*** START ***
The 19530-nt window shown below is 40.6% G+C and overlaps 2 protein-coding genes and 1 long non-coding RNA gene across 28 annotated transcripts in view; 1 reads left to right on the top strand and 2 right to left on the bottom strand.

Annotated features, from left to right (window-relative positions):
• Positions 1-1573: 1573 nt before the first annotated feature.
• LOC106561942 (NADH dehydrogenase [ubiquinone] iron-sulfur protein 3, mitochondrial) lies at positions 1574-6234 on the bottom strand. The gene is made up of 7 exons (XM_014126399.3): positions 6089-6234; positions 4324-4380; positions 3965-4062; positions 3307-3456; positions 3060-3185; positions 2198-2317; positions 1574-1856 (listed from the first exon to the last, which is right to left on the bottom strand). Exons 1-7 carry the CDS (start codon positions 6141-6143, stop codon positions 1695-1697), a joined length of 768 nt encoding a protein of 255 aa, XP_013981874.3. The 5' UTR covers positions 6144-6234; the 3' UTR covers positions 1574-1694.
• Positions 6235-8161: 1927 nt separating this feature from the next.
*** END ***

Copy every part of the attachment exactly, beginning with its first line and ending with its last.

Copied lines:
The 19530-nt window shown below is 40.6% G+C and overlaps 2 protein-coding genes and 1 long non-coding RNA gene across 28 annotated transcripts in view; 1 reads left to right on the top strand and 2 right to left on the bottom strand.

Annotated features, from left to right (window-relative positions):
• Positions 1-1573: 1573 nt before the first annotated feature.
• LOC106561942 (NADH dehydrogenase [ubiquinone] iron-sulfur protein 3, mitochondrial) lies at positions 1574-6234 on the bottom strand. The gene is made up of 7 exons (XM_014126399.3): positions 6089-6234; positions 4324-4380; positions 3965-4062; positions 3307-3456; positions 3060-3185; positions 2198-2317; positions 1574-1856 (listed from the first exon to the last, which is right to left on the bottom strand). Exons 1-7 carry the CDS (start codon positions 6141-6143, stop codon positions 1695-1697), a joined length of 768 nt encoding a protein of 255 aa, XP_013981874.3. The 5' UTR covers positions 6144-6234; the 3' UTR covers positions 1574-1694.
• Positions 6235-8161: 1927 nt separating this feature from the next.